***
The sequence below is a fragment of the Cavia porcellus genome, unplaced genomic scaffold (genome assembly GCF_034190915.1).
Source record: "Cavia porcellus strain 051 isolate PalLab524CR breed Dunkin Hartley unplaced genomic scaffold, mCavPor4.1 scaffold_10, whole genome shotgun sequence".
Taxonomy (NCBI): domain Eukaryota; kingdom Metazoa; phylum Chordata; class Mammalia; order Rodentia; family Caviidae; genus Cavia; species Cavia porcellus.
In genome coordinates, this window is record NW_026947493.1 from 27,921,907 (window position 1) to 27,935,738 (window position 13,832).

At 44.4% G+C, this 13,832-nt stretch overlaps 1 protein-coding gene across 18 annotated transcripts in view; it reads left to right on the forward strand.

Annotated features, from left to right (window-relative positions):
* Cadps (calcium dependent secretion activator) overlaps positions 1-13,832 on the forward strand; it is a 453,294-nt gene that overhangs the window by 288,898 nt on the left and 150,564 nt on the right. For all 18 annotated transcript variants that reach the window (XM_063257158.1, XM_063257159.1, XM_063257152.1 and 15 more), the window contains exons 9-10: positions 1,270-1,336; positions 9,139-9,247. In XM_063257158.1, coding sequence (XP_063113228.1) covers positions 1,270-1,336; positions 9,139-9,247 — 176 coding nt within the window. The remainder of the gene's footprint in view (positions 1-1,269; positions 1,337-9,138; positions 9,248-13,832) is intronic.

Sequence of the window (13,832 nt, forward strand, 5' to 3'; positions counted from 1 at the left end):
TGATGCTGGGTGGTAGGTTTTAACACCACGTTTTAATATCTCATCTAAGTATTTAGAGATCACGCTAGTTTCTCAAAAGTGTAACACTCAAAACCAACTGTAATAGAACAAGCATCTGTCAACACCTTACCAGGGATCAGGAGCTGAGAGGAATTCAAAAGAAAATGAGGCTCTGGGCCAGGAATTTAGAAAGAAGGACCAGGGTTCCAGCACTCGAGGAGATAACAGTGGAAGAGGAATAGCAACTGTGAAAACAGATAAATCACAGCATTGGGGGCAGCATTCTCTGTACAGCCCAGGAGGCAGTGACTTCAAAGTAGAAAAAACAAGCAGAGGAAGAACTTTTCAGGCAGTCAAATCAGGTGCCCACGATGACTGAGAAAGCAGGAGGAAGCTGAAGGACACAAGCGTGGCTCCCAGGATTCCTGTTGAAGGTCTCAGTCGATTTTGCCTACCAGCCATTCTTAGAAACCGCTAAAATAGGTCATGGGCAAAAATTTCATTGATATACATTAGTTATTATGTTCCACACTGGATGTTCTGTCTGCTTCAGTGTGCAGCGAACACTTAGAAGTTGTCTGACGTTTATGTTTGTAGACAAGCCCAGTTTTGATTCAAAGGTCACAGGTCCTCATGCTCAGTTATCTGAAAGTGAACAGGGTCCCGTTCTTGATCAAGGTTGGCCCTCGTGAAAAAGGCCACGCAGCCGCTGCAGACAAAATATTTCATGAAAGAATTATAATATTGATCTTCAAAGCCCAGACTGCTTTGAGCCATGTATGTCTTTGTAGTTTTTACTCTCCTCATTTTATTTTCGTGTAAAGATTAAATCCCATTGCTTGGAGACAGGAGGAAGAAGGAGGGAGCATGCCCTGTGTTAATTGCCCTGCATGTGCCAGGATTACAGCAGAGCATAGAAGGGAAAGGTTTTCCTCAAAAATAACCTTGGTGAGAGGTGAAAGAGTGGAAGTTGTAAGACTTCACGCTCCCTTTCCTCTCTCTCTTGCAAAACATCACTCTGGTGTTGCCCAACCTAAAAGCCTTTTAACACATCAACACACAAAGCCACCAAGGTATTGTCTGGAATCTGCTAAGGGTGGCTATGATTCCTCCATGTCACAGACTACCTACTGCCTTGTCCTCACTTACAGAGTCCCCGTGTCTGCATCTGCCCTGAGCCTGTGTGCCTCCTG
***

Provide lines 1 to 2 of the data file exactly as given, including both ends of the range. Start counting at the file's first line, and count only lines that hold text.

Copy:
The sequence below is a fragment of the Cavia porcellus genome, unplaced genomic scaffold (genome assembly GCF_034190915.1).
Source record: "Cavia porcellus strain 051 isolate PalLab524CR breed Dunkin Hartley unplaced genomic scaffold, mCavPor4.1 scaffold_10, whole genome shotgun sequence".